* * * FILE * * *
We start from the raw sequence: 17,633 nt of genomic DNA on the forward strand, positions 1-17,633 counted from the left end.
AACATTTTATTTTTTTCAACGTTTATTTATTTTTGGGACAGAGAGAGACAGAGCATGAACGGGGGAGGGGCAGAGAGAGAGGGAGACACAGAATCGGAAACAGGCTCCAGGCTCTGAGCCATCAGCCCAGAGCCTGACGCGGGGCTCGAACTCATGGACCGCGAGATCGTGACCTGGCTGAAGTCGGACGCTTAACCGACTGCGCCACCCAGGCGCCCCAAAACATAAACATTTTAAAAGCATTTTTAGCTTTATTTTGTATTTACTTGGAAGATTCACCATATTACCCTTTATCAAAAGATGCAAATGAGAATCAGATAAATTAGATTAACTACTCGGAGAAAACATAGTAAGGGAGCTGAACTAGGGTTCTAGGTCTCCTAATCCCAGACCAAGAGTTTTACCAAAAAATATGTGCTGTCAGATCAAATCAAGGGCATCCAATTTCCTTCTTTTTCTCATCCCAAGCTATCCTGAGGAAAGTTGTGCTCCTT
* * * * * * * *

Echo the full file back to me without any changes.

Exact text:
We start from the raw sequence: 17,633 nt of genomic DNA on the forward strand, positions 1-17,633 counted from the left end.
AACATTTTATTTTTTTCAACGTTTATTTATTTTTGGGACAGAGAGAGACAGAGCATGAACGGGGGAGGGGCAGAGAGAGAGGGAGACACAGAATCGGAAACAGGCTCCAGGCTCTGAGCCATCAGCCCAGAGCCTGACGCGGGGCTCGAACTCATGGACCGCGAGATCGTGACCTGGCTGAAGTCGGACGCTTAACCGACTGCGCCACCCAGGCGCCCCAAAACATAAACATTTTAAAAGCATTTTTAGCTTTATTTTGTATTTACTTGGAAGATTCACCATATTACCCTTTATCAAAAGATGCAAATGAGAATCAGATAAATTAGATTAACTACTCGGAGAAAACATAGTAAGGGAGCTGAACTAGGGTTCTAGGTCTCCTAATCCCAGACCAAGAGTTTTACCAAAAAATATGTGCTGTCAGATCAAATCAAGGGCATCCAATTTCCTTCTTTTTCTCATCCCAAGCTATCCTGAGGAAAGTTGTGCTCCTT